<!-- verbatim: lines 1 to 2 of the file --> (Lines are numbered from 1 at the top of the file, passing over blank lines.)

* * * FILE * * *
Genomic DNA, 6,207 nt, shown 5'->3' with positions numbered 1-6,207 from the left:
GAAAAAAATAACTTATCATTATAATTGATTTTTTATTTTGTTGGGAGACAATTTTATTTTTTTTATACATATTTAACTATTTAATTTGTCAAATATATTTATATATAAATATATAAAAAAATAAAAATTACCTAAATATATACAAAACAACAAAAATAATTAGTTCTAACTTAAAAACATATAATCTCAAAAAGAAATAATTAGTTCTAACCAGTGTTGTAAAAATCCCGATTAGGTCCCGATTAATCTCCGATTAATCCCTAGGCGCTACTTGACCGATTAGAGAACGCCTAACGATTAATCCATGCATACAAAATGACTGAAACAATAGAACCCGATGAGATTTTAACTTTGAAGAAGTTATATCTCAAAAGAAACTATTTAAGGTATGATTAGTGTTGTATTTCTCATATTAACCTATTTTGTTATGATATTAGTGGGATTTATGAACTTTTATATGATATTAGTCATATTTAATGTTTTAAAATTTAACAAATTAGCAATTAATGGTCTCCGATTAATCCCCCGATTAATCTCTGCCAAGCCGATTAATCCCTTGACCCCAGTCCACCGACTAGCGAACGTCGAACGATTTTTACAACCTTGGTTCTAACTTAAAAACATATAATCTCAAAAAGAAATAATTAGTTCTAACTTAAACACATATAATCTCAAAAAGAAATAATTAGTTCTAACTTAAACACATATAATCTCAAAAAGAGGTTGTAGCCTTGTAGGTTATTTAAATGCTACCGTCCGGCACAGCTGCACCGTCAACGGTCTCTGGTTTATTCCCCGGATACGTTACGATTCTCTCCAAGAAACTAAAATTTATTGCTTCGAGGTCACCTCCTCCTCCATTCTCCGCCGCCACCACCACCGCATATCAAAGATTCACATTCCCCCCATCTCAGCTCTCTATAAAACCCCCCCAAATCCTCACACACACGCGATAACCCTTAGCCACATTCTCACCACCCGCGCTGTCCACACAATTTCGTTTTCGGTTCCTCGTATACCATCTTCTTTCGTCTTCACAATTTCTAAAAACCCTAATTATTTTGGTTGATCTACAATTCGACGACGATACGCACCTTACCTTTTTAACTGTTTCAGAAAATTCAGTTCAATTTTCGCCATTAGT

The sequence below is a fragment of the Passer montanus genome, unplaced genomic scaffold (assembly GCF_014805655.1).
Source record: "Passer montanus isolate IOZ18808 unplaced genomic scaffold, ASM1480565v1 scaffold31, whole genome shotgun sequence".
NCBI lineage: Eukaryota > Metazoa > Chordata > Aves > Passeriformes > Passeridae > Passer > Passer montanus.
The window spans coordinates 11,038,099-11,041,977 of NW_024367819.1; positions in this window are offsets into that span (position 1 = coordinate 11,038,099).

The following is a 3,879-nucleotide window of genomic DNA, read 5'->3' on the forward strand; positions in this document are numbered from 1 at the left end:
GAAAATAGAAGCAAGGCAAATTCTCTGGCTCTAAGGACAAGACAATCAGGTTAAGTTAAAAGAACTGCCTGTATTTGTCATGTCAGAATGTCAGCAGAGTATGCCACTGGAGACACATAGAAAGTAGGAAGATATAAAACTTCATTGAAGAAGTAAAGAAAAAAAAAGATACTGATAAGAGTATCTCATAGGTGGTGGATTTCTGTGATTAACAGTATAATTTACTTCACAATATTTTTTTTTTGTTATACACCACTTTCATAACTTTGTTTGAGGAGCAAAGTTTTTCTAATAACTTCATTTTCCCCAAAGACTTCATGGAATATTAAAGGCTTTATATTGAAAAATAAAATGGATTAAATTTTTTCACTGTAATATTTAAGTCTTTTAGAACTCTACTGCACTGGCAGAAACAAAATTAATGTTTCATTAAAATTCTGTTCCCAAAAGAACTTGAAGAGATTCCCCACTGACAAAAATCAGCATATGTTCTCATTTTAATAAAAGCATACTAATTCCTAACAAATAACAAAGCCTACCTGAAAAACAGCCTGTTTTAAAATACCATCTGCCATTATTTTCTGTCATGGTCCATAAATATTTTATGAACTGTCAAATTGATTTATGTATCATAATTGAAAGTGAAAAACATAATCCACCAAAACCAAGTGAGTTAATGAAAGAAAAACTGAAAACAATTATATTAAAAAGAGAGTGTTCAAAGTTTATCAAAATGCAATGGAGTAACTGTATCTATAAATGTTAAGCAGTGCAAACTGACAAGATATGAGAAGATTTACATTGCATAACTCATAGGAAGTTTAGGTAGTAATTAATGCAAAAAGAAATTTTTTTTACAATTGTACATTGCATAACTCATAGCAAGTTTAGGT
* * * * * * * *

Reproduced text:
Genomic DNA, 6,207 nt, shown 5'->3' with positions numbered 1-6,207 from the left:
GAAAAAAATAACTTATCATTATAATTGATTTTTTATTTTGTTGGGAGACAATTTTATTTTTTTTATACATATTTAACTATTTAATTTGTCAAATATATTTATATATAAATATATAAAAAAATAAAAATTACCTAAATATATACAAAACAACAAAAATAATTAGTTCTAACTTAAAAACATATAATCTCAAAAAGAAATAATTAGTTCTAACCAGTGTTGTAAAAATCCCGATTAGGTCCCGATTAATCTCCGATTAATCCCTAGGCGCTACTTGACCGATTAGAGAACGCCTAACGATTAATCCATGCATACAAAATGACTGAAACAATAGAACCCGATGAGATTTTAACTTTGAAGAAGTTATATCTCAAAAGAAACTATTTAAGGTATGATTAGTGTTGTATTTCTCATATTAACCTATTTTGTTATGATATTAGTGGGATTTATGAACTTTTATATGATATTAGTCATATTTAATGTTTTAAAATTTAACAAATTAGCAATTAATGGTCTCCGATTAATCCCCCGATTAATCTCTGCCAAGCCGATTAATCCCTTGACCCCAGTCCACCGACTAGCGAACGTCGAACGATTTTTACAACCTTGGTTCTAACTTAAAAACATATAATCTCAAAAAGAAATAATTAGTTCTAACTTAAACACATATAATCTCAAAAAGAAATAATTAGTTCTAACTTAAACACATATAATCTCAAAAAGAGGTTGTAGCCTTGTAGGTTATTTAAATGCTACCGTCCGGCACAGCTGCACCGTCAACGGTCTCTGGTTTATTCCCCGGATACGTTACGATTCTCTCCAAGAAACTAAAATTTATTGCTTCGAGGTCACCTCCTCCTCCATTCTCCGCCGCCACCACCACCGCATATCAAAGATTCACATTCCCCCCATCTCAGCTCTCTATAAAACCCCCCCAAATCCTCACACACACGCGATAACCCTTAGCCACATTCTCACCACCCGCGCTGTCCACACAATTTCGTTTTCGGTTCCTCGTATACCATCTTCTTTCGTCTTCACAATTTCTAAAAACCCTAATTATTTTGGTTGATCTACAATTCGACGACGATACGCACCTTACCTTTTTAACTGTTTCAGAAAATTCAGTTCAATTTTCGCCATTAGT